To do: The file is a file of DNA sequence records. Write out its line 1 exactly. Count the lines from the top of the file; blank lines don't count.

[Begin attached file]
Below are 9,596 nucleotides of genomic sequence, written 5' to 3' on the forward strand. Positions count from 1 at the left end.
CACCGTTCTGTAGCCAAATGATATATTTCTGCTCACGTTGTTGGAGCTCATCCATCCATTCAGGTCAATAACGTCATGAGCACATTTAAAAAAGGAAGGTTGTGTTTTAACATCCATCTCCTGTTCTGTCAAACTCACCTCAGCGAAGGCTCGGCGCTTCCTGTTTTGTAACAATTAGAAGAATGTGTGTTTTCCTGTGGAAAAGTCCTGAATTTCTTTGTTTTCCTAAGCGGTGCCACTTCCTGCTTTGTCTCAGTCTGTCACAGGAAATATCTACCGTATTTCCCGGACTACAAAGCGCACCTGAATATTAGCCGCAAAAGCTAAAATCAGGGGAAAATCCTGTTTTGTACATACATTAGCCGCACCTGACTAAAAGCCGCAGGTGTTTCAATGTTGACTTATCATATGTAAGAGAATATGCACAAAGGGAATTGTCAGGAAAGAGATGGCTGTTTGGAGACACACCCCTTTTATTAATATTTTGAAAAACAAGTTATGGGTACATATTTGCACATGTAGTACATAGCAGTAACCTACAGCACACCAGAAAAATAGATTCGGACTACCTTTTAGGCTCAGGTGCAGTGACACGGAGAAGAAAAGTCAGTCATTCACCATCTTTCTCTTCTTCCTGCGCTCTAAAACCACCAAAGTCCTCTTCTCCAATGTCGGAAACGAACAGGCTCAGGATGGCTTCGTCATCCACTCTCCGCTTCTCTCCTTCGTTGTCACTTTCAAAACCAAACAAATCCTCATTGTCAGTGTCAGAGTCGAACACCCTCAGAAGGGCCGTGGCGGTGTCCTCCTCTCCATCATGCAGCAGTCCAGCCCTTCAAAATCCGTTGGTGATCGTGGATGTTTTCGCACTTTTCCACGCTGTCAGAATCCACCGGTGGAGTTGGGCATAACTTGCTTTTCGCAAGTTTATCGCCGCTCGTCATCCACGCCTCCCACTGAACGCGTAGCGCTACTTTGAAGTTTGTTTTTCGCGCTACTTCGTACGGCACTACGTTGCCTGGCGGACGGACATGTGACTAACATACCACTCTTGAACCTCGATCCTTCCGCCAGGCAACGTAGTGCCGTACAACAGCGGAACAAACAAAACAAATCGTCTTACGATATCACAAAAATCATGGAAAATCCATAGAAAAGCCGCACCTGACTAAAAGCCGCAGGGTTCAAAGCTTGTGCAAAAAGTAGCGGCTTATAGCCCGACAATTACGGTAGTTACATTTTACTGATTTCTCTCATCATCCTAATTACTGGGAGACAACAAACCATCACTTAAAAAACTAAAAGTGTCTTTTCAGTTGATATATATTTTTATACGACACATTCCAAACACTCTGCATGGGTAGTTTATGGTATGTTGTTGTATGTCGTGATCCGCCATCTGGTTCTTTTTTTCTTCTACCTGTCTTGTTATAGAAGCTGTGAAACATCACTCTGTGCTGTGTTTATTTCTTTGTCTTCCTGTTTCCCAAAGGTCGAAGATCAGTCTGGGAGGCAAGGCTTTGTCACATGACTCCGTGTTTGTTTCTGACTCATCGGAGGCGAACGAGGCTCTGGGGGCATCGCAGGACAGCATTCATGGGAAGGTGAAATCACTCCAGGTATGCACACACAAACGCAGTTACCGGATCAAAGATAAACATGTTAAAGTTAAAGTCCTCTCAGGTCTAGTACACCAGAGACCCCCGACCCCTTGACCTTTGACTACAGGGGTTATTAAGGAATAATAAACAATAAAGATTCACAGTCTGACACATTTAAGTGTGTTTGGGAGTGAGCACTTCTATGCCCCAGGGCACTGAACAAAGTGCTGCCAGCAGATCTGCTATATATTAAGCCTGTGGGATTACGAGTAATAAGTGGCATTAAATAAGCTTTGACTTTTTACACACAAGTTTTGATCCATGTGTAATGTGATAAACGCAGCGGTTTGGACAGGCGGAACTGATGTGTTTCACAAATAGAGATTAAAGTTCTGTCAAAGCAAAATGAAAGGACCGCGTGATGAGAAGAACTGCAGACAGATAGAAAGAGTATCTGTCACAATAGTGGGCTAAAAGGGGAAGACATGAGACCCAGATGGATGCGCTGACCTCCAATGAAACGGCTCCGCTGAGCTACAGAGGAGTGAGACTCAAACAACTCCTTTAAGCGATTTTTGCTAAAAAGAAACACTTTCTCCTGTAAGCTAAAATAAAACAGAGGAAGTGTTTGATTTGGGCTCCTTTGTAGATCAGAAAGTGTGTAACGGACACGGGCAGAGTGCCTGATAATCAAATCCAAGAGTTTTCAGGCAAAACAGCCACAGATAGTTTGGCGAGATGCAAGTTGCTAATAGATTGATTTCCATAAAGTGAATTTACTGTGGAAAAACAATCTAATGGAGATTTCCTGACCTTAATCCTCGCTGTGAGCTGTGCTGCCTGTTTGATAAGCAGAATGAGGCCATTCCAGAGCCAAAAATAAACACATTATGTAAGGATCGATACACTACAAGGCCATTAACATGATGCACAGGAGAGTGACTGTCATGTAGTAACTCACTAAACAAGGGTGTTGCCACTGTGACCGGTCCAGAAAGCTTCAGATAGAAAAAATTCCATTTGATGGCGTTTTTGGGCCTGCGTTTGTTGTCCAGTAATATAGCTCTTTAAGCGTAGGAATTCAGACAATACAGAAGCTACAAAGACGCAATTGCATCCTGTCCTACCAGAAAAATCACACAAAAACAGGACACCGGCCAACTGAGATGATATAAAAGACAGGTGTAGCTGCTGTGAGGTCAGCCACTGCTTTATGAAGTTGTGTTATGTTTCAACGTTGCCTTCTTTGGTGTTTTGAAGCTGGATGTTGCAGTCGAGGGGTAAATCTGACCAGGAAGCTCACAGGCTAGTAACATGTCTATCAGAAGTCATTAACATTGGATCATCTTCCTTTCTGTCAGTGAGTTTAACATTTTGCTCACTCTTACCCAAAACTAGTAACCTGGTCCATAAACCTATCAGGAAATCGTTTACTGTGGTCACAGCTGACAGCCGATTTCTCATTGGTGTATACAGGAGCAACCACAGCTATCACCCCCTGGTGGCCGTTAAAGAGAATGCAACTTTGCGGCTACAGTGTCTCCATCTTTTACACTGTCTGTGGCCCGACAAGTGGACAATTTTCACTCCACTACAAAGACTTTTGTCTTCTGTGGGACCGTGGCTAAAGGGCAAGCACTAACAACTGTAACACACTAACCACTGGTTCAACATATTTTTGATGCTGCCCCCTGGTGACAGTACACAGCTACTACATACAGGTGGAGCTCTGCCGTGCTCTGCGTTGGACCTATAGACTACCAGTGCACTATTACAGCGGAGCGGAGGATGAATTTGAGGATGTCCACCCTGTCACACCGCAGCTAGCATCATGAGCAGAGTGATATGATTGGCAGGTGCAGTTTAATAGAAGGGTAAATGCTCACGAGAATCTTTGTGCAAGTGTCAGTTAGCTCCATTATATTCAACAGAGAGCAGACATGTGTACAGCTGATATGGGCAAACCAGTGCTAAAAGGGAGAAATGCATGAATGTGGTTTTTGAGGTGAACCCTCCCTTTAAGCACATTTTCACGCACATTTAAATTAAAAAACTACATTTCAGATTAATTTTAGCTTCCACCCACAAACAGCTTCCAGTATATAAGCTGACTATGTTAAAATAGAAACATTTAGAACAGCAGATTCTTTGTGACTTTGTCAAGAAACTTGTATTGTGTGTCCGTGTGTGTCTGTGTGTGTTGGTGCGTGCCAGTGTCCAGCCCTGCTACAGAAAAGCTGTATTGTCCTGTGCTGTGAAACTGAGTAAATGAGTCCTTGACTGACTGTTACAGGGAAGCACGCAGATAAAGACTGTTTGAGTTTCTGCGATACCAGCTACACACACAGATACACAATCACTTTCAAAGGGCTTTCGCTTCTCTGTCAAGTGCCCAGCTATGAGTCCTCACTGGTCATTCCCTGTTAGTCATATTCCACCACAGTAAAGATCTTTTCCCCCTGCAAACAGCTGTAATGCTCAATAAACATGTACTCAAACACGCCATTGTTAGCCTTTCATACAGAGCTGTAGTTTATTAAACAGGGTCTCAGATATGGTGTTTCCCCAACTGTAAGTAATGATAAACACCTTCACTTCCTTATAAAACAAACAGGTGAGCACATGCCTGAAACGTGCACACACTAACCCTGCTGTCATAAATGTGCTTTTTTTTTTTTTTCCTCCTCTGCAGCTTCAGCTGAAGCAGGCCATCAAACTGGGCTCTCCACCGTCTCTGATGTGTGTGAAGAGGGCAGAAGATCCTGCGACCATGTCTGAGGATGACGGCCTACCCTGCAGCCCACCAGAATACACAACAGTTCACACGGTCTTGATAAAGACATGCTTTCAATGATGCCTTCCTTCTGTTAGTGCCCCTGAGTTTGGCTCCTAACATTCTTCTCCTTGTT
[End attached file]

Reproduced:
Below are 9,596 nucleotides of genomic sequence, written 5' to 3' on the forward strand. Positions count from 1 at the left end.